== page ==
Political issues can seem complicated and unapproachable for many citizens. But the driving force behind all of the Grassroot Institute of Hawaii’s advocacy efforts and policy recommendations is simple: Improve life in the islands for everyone.
During the Dec. 28 episode of the “Liberty Arise!” podcast hosted by Scott Adam, Institute Executive Vice President Joe Kent said priorities of the group include removing red tape that makes Hawaii housing so expensive; reforming the 1920 federal law known as the Jones Act, which inflates shipping costs to the islands; and encouraging fiscal responsibility.
“A lot of what we talk about at the Grassroot Institute is thinking about ways to offer solutions that involve less government instead of more government,” Kent told Adam, a fMaui political candidate in the 2022 election.
“We think that the solutions that we talk about — whether … taxes or shipping or regulations or businesses or housing — they affect so many different areas of life. And if we would just do things another way, we could … make Hawaii a more livable place, a more affordable place to live in, a place with more opportunities for getting a good job and a place where you can raise a family easier than it is to do now.”
Adam said the state’s “irresponsible spending … [has] been just shooting the people in the foot,” and Kent agreed, joking that “fiscal responsibility is almost a dirty word in Hawaii.”
“We’ve got people leaving Hawaii, as I’ve said many times, and that means that there are fewer taxpayers to pay for a bigger and bloated government,” Kent said. “The taxpayers that are left behind have to pay more for this outsized government.”
Kent said the state is in a good position to implement tax cuts, especially on necessities such as food and medical services, due to a current $2 billion budget surplus that’s expected to grow to over $10 billion in just a few years.
“If they’ve got a surplus of $10 billion on an $8 billion budget, then that means they have way, way, way more money than they need, and it’s time to cut,” he said.
Kent noted that the Institute “works with any politicians or any media or leaders or the public — anyone who will listen to us, really. We don’t pick teams, we don’t choose favorites, we don’t play partisan games. We just try to get the right information in the hands of everyone, especially decision-makers.”
To hear the entire interview, click on the image below. A complete transcript follows.
12-28-22 Scott Adam hosts Joe Kent on “Liberty Arise” podcast
Editor’s note: Host Scott Adams began the show by showing a video of Grassroot Institute of Hawaii officials talking about the Institute.
]Transcript of the introductory video]
Keliʻi Akina (Institute president and CEO): Hawaii is our home, but it has many problems. People are leaving. The cost of living is out of control. Home prices are among the highest in the nation. Our economy is struggling, and so are our people. Hawaii desperately needs a solution.
Aloha, I’m Keli’i Akina, and I have the most wonderful job in the world. I get to lead the most talented and dedicated group of men and women who are transforming the future of Hawaii.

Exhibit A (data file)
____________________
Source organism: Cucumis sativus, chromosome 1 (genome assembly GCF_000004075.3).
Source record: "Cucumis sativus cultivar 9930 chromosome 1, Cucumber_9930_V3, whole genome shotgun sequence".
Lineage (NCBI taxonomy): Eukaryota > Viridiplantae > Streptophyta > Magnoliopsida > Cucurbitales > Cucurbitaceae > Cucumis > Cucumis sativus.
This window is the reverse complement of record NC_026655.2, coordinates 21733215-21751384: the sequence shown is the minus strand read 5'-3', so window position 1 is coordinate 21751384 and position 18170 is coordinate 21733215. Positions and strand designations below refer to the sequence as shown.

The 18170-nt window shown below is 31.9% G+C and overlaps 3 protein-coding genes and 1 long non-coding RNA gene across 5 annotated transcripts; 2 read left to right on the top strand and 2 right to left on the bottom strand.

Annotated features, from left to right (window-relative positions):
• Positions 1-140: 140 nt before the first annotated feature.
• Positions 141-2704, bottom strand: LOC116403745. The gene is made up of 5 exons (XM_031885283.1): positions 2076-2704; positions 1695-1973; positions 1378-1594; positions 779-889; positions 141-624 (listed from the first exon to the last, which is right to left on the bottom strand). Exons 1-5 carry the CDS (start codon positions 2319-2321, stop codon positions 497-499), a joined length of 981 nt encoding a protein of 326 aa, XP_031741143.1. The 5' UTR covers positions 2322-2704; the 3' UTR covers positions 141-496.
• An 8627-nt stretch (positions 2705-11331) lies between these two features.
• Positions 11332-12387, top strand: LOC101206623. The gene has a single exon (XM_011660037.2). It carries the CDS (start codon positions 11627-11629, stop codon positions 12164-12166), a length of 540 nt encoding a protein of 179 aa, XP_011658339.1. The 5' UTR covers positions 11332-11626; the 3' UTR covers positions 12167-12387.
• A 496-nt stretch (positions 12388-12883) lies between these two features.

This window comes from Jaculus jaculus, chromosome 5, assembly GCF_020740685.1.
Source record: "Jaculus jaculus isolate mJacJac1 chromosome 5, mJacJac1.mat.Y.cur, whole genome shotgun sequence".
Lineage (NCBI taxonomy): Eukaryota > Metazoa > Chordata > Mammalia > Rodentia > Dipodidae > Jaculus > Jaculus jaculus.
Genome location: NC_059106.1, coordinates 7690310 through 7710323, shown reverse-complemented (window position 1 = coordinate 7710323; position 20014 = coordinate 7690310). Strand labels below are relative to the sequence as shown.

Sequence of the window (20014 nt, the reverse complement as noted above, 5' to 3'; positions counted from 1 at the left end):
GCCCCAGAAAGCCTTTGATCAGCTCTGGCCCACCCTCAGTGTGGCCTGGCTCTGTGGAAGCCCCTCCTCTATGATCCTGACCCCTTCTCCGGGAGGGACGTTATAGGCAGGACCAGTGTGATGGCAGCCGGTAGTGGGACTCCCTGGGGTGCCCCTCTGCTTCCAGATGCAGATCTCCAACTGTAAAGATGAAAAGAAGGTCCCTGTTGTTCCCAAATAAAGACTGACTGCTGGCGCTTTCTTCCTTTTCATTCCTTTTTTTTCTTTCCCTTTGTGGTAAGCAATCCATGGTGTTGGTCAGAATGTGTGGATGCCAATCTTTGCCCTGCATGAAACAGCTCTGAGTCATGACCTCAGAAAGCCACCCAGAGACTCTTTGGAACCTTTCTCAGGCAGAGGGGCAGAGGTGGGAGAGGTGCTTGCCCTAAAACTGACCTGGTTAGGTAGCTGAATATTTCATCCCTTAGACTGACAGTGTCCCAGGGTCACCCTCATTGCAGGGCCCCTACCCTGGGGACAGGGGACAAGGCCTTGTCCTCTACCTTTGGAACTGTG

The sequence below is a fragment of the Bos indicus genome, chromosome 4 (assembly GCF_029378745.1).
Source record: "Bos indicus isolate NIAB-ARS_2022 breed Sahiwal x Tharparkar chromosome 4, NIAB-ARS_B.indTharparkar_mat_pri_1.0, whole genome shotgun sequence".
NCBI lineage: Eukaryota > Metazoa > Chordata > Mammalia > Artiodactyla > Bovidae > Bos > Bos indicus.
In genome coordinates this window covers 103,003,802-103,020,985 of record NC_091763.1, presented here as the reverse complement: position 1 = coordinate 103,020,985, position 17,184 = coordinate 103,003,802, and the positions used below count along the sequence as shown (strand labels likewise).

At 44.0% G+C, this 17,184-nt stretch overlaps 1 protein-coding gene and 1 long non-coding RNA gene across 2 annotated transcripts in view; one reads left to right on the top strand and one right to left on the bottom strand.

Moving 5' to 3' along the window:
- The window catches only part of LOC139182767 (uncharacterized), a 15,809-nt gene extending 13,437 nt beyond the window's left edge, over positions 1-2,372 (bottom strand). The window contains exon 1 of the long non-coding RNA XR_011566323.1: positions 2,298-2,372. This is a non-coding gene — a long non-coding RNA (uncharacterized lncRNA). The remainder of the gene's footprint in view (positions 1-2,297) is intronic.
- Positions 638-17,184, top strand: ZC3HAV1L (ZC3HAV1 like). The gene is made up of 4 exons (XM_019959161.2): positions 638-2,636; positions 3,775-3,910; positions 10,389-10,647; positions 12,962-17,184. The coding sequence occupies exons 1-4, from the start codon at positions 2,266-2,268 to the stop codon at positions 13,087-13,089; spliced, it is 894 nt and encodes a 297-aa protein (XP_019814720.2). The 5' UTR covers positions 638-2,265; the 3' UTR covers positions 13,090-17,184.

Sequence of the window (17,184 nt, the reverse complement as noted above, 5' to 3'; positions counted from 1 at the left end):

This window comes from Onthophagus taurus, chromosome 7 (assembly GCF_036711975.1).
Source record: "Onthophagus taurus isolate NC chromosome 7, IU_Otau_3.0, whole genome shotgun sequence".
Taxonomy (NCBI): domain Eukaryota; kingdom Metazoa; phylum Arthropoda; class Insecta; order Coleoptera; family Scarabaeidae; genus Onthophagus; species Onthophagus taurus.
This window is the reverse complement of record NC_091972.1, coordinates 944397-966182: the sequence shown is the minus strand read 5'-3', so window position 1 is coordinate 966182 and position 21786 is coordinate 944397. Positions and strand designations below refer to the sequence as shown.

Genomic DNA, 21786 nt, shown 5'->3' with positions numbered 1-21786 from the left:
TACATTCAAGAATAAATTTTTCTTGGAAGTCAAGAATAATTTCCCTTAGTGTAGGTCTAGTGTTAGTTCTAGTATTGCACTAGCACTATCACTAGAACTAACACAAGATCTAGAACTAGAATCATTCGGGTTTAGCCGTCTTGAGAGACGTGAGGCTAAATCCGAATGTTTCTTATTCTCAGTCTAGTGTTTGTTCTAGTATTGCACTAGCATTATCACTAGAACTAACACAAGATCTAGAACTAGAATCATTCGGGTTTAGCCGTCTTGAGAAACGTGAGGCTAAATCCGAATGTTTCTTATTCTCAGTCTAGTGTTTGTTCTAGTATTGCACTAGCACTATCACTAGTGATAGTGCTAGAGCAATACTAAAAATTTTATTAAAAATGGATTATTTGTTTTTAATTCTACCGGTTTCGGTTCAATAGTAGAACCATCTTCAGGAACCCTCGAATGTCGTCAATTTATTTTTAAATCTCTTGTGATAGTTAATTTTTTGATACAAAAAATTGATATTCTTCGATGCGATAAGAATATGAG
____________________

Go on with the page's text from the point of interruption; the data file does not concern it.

Grassroot Institute is not just a research think tank. We’re more than that. We’re dedicated to bringing to Hawaii the principles of individual liberty, economic freedom and limited accountable government.
Robin Stueber (Institute chairman): We’re independent. Basically, what we work on are things to help Hawaii’s people afford to live here and work here.
Joe Kent (Institute executive vice president): We’re a government watchdog that holds the government accountable. But we also recommend better policies for the government as well.
Akina: Oftentimes in the policy world, people find themselves at odds with each other: pro or con, for or against.
What we believe at the Grassroot Institute is that to change society, we need to work together. That’s why we practice “E hna kākou,” which means “let’s work together.”
Stueber: E hana kākou is the Hawaiian phrase for “Let’s work together,” and that’s exactly what we do and what we need to do in order to be effective.
Kevin Takamori (Institute development director): I think it’s primarily important to have a “work together” attitude in Hawaii because of our cultural history in the islands.
Our very diverse, multi-ethnic culture and our unique history lends itself, of course, in this island kind of state and economy to work together rather than to be polarized.
Stueber: We welcome everyone who is curious about what the issues are and why they are.
Kent: Why is the cost of living so high? Why [does] milk cost so much? Why is gas so expensive? What brings up the cost of housing so much?
These are all questions that everyone’s mystified about, and they’re seeking the answers to.
Akina: We take a look at problems from a practical point of view, look at their causes, their solutions, and how we can create partnerships with others to bring about change.
Stueber: The reason why I’m so committed to the Grassroot Institute is because I do believe in an optimistic future for Hawaii.
Kent: We’ve saved taxpayers hundreds of millions of dollars over the years.
Sean Mitsui (Institute finance director): We’re about lowering taxes, reducing regulations, but ultimately bringing the power back to the people.